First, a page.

Lauren Lund earned her MA in English from Liberty University, where she taught Grammar, Composition, and Literature classes. She now resides in Cleveland, Ohio, teaches for Liberty University Online, and is planning to pursue her PhD in Education.

Illustration courtesy of Seth T. Hahne. Check out his graphic novel and comic review site, Good Ok Bad.


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  1. This is a terrific post. As a gay man, it’s highly unlikely that I will either birth my own child, or be involved in the event. But as a Christian, specifically as a pro-life Christian, it is my duty to support mothers as best I can. To me, this means understanding that motherhood and labor aren’t as romantic as the Evangelical culture attempts to make them out to be. A great film about this topic is “Knocked Up.” In the infamous “shot” in the birthing scene, any and all Western Romantic notions of motherhood are completely deconstructed.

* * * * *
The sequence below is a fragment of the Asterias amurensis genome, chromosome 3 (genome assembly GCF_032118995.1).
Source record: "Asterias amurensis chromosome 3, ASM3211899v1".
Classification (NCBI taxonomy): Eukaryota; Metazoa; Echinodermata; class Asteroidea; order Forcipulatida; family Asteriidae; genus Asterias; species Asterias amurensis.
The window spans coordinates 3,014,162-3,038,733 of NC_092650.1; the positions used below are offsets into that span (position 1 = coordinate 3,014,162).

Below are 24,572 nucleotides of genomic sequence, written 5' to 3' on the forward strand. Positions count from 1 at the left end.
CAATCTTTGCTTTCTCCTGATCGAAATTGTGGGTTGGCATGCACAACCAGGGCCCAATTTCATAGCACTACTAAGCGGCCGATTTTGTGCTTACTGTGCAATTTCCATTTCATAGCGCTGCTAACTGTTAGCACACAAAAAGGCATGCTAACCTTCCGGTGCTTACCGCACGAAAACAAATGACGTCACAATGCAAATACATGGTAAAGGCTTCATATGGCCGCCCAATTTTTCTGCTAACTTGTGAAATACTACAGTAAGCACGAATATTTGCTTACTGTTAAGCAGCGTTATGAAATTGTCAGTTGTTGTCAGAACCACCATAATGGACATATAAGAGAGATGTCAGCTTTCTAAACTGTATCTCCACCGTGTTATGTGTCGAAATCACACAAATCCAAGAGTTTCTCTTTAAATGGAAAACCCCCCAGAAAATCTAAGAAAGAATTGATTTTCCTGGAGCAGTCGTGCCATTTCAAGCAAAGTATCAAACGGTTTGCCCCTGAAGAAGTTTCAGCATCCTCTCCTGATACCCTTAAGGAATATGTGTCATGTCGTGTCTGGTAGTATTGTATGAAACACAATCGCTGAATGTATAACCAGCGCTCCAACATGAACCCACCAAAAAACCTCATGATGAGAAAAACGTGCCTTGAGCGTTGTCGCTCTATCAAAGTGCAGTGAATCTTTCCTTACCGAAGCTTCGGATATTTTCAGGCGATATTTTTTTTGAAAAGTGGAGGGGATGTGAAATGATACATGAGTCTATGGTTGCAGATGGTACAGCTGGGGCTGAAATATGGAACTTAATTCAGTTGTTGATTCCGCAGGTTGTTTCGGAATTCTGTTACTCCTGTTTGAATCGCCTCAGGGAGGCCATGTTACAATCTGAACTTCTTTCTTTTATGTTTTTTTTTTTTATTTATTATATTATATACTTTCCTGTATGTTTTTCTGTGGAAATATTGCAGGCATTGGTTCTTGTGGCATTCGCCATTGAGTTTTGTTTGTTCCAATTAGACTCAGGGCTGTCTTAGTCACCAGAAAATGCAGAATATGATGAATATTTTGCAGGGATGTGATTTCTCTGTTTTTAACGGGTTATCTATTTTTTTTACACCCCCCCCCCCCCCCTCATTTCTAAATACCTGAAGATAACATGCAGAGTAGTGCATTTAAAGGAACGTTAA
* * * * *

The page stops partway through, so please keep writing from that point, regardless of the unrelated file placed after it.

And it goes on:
Thanks for sharing this important piece, Lauren!

  2. Real. Raw. RIGHT.
    Lauren hits the nail on the head for the need for honesty, community, and compassion….which will happen when we become open, honest, and transparent – revealing some of what isn’t as “perfect” as some might try to make it in the “mommy” arena!

  3. This line made me laugh out loud (and I’m not even a mother!): interest, a popular Web site for idea sharing, has a special way of making every mother feel as if she isn’t doing enough crafting or baking.

    Wonderful, honest, and excellent piece that can apply to many areas of life even beyond mothering.

    Thank you!

  4. Look, I hear you about PPD. I had that with both of my first two kids and had a hard time telling anyone. I was so ashamed. But I don’t think you’re being fair to the culture. Beyonce very well may have had an ideal birth. She probably had the family, medical, and financial support she needed and her body cooperated with labor and delivery. But there are also celebrities that have been very honest about how hard having a baby is…like Brooke Shields.
    I also think you’re completely judging the church. You give no actual examples of how the church “over-correct the push for women in the workplace by putting too much emphasis on affirming ladies to have and rear children.” Geez. If having a baby (and raising it right) is so rough, maybe the church should provide a TON of affirmation and encouragement.